Despite the higher awareness among retirees about life and viatical settlements, many have surrendered their policies or let them expire. Two-thirds of retired adults admit to having let a policy lapse or expire, and 37% say they let a policy lapse or expire specifically because they couldn’t afford the premiums.
When premiums become a financial burden, a life settlement is often the better solution — because it eliminates the premium and produces higher cash proceeds for the seller.
1 in 5 Retired Seniors Are Worried About Finances
One in five retired seniors don’t feel they have enough money to cover their medical, living, and retirement expenses comfortably. As you might guess, older, single retirees are more likely to fall into this group than their younger, married counterparts. Retired seniors are 900% more likely to be concerned about having enough wealth to cover their expenses vs. retirees under the age of 55. In contrast, nearly all Generation X and Millennial retirees believe they have the funds needed to protect their lifestyle. As well, 28% of non-married retirees think they don’t have enough wealth to cover their expenses, compared to just 5% of married retirees. Married couples likely feel more secure in their finances because two individuals have greater earnings and savings power than one.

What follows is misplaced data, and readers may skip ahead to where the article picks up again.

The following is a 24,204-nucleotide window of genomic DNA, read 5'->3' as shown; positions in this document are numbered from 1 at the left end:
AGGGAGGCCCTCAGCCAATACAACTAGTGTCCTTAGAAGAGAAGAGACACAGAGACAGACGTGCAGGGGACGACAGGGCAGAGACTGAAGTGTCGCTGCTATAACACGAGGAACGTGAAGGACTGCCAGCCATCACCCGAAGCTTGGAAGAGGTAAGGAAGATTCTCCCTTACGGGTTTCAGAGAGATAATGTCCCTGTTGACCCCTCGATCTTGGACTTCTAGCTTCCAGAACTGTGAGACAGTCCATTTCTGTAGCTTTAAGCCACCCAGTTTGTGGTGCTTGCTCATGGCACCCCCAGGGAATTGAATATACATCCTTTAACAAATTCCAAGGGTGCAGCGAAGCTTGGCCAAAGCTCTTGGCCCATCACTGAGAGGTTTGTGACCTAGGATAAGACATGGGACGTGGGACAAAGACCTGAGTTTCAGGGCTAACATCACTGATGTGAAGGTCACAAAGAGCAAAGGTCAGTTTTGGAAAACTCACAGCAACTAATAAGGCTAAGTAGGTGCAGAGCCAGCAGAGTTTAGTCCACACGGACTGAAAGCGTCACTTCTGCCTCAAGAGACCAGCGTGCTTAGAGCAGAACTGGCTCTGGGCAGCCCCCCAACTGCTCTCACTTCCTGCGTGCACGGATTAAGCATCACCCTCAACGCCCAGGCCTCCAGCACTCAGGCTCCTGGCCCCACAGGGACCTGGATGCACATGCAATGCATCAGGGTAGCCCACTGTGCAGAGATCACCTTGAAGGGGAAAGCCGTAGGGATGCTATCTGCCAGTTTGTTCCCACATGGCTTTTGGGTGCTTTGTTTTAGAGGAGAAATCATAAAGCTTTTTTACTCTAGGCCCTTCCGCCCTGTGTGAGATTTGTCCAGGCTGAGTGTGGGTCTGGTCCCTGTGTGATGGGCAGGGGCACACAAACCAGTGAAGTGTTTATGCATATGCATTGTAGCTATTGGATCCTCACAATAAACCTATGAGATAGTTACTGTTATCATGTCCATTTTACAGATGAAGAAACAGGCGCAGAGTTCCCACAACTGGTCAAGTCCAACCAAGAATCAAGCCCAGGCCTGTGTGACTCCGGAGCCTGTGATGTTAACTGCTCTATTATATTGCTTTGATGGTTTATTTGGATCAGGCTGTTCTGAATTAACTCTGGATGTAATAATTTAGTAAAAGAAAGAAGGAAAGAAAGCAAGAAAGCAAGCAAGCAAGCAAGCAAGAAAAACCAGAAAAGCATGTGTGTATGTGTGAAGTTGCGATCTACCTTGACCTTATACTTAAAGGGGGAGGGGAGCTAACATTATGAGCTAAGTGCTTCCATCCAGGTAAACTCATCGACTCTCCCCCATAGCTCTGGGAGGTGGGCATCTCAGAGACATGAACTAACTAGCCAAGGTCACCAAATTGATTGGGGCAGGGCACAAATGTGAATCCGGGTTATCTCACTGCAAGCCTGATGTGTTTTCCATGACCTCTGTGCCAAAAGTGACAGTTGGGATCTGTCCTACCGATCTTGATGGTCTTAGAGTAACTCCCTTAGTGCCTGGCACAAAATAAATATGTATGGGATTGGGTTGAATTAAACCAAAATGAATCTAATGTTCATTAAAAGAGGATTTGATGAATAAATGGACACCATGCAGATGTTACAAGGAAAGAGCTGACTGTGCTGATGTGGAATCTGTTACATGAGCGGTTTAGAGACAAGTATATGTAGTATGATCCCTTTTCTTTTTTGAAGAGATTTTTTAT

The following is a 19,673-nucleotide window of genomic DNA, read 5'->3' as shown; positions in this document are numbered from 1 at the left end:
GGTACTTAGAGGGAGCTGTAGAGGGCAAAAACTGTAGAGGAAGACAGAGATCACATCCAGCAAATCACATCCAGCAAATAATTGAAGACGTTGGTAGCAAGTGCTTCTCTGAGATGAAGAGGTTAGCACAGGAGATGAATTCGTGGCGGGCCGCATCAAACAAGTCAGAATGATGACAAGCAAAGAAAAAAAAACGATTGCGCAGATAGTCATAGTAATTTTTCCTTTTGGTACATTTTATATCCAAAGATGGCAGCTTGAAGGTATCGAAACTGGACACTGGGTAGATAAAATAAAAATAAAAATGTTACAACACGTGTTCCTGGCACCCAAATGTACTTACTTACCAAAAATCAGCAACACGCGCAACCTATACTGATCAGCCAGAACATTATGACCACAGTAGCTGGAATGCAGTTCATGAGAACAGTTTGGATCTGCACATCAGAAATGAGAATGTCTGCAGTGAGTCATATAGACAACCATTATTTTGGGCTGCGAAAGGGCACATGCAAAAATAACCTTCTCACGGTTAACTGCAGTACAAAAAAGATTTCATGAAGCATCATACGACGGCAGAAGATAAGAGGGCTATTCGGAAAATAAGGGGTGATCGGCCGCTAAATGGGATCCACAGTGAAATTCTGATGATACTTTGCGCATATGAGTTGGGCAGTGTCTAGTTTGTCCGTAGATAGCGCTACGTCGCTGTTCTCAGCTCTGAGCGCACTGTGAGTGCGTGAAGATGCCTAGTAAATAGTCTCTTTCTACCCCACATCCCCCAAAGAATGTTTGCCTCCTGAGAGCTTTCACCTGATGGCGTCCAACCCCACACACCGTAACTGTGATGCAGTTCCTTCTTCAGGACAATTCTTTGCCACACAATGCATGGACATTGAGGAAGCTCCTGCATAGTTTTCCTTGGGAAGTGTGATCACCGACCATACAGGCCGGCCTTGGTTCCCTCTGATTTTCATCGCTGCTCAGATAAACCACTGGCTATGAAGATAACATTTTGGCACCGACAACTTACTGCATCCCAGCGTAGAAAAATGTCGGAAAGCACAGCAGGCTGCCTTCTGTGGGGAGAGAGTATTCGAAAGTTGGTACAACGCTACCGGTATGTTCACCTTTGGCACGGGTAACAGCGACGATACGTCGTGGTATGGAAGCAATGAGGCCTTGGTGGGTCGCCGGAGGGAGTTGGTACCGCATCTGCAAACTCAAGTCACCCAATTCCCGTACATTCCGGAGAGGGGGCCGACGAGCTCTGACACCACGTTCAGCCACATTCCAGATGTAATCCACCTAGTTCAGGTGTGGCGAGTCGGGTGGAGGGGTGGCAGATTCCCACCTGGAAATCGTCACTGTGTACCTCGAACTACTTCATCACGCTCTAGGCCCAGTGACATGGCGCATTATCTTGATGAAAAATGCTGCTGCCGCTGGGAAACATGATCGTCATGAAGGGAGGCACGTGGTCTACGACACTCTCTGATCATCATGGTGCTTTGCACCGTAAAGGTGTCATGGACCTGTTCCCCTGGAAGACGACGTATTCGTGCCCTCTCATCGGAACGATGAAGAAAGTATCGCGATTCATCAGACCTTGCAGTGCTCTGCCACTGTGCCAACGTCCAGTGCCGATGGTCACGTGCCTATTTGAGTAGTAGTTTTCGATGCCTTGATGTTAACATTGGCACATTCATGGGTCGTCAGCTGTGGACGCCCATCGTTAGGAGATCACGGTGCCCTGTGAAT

It is also understandable that younger retirees are more comfortable in their financial situation; these individuals presumably retired before the conventional age of 65 because they had the financial means to do so. They probably also have more ways to generate income, should their financial situation change — such as gig work or even returning to the workforce temporarily. Older retirees, however, are more likely to face factors that would keep them out of the workforce, including health problems or job discrimination. Understanding the market value of their life insurance could add financial flexibility for these retirees who can’t easily generate income in more conventional ways.
Medical, housing, and long-term care expenses are top concerns
Medical expenses, housing expenses, and long-term care expenses are top on retirees’ list of financial concerns. Thirty-four percent of retirees selected medical expenses as the expense that concerned them most. Another 27% chose housing expenses and 25% selected long-term care expenses.
Social Security, life insurance are popular funding sources for retirement.